In the midst of acclimating to the altitude in Colorado, Nebraska Cornhusker, Kate Smith, managed a three-under-par 69 in the opening round of the Ptarmigan Ram Classic. With no break before the next round, she went on to a 74 closing opening day with a one-under-par 143, earning a sixth place tie in the individual standings.
Smith holds the distinction of being the only five-time Minnesota state high school girls golf champion in history. She was playing in the number one position for the Huskers in her first collegiate meet in Colorado. Unfortunately, she was also battling altitude sickness. “I was out of breath before I started,” said Smith. “I didn’t have a lot of expectations, but playing in the number one spot, I didn’t want to let the team down.”
Altitude sickness, sometimes referred to as “mountain sickness,” can happen when an athlete trains at low altitudes, but competes at a much higher altitude. As you move from sea level to higher altitudes, air pressure decreases and your ability to easily take in oxygen is reduced. Because your lungs are struggling to get the air they need, your body compensates by increasing your breathing rate, depth and heart rate. Exercise that was easy at home, becomes much more difficult at the higher altitude until your body acclimates to the difference.
The increased breathing rate causes your body to lose more fluids and dehydration becomes a real cause for concern. Dehydration causes most acute altitude sickness. The symptoms can include headache, mild dizziness, nausea, insomnia and irritability. Increased sun exposure often exacerbates the problem.
To avoid altitude sickness, it is best to gradually increase altitude, giving your body time to acclimate and adjust. After 8000 feet, ascend no more than 1000 feet per day. If possible, sleep at a lower altitude than where you’ll be exercising during the day. Carefully monitor your fluid intake and stay hydrated. Avoid alcohol and caffeine before and immediately after exercising at higher altitudes.
When golfing at high altitudes, players must also account for the differences in ball trajectory. In general a 10% rule is applied. Meaning, if you hit a sand wedge 100 yards at sea level, it will travel 110 yards in the thin air present at high altitudes. However, the 10% rule does not take into account the many variables of playing golf at higher altitudes. Controlling trajectory is key. A high-ball flight in thin air makes controlling distances exceedingly difficult.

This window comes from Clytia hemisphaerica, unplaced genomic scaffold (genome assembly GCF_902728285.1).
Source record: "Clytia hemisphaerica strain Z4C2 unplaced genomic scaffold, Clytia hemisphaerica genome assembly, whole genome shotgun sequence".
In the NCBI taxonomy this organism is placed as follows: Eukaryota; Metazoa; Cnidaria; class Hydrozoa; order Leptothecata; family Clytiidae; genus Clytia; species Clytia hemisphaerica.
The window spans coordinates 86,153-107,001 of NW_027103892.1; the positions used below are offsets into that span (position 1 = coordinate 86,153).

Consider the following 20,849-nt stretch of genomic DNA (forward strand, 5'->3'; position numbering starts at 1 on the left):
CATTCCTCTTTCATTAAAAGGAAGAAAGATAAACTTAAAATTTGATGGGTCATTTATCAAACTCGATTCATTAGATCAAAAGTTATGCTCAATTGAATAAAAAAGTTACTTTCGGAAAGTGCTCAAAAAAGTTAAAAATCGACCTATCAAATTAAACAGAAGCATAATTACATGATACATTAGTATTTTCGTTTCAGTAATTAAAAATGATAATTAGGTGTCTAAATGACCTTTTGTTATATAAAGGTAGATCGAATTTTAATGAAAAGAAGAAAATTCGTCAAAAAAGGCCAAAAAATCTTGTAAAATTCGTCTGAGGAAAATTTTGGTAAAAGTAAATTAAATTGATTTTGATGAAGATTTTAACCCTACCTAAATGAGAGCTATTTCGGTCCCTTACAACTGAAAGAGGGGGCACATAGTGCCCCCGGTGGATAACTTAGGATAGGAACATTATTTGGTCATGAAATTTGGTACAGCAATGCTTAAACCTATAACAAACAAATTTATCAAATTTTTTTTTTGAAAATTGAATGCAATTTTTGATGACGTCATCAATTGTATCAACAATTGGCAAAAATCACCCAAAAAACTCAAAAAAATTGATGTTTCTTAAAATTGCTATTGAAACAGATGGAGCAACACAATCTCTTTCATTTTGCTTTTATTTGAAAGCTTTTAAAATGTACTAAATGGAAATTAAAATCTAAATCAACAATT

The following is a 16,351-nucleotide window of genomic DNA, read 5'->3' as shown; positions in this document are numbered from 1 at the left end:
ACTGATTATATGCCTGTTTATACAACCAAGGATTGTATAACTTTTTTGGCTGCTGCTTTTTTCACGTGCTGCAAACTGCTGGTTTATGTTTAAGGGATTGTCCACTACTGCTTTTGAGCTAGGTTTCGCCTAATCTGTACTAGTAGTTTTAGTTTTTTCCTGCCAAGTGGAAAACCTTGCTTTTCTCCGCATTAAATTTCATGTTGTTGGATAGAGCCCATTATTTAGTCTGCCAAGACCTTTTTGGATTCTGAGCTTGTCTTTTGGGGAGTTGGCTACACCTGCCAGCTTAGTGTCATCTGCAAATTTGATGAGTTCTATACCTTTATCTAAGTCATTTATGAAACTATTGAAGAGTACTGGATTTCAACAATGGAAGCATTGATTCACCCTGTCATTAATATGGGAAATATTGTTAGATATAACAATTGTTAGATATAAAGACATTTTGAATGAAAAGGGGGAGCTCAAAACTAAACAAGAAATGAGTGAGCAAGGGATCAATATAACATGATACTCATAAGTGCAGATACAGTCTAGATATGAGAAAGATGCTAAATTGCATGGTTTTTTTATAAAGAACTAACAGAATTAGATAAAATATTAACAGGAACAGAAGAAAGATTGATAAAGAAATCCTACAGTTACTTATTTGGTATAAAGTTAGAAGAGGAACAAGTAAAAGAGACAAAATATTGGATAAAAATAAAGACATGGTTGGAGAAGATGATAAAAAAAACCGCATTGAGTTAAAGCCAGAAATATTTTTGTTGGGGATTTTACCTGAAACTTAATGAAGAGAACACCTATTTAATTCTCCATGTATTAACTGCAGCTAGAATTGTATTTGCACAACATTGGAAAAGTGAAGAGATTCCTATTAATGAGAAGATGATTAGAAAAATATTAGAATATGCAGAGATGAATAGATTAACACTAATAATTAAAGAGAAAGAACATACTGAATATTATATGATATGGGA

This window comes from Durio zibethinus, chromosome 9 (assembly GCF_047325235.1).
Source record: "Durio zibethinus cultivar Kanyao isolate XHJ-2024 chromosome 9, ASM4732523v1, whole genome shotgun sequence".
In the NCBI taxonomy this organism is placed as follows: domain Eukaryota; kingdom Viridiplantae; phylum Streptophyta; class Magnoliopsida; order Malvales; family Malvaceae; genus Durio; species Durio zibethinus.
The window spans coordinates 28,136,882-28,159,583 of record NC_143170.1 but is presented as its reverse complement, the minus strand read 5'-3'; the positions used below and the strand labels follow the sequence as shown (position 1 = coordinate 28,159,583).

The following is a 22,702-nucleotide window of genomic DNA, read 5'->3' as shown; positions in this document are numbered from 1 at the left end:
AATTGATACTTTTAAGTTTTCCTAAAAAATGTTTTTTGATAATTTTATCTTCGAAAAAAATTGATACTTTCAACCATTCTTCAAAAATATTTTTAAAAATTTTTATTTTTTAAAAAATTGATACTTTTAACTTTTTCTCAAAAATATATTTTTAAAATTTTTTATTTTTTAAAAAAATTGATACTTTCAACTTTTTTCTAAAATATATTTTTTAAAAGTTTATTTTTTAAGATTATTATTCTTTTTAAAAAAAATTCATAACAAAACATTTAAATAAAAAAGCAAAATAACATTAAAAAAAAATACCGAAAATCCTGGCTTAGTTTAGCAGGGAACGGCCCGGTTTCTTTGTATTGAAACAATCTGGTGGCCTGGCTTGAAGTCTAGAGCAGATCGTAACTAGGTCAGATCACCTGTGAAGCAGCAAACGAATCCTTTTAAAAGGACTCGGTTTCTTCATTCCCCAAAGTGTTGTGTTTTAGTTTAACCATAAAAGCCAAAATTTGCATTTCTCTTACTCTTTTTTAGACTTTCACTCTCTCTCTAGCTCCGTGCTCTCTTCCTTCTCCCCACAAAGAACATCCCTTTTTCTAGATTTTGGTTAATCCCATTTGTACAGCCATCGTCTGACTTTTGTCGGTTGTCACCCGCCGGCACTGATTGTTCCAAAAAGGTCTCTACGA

To help control trajectory, try implementing these elements from the folks at www.pga.com.
- Ball Position – The wedges and short iron are played from one to two inches back of center. The mid irons are in the center of the stance. Long irons should be played from one to two inches inside the left instep. The woods are positioned evenly with the left instep.
- Angle of Attack – The club must return to the ball with a descending strike, which helps create minimal spin and penetrating flight.
- Centerness of Contact – Finding the center of the club each time you hit the ball will help develop consistency.
- Arm Speed – From the top of the swing, the arms need to be in rhythm with the rotation of the golf swing to the finish. If you can control the flight of each shot, you should have the same arm speed with a wedge and a driver. Inconsistent flights occur when the arm beats the body to the finish.
Changing altitudes when golfing requires some planning and adjustment. You can still succeed and show your college spirit in the process. With over 150+ college licenses, LinksWalker has everything you need to achieve your goals on the course while showing pride in your alma mater.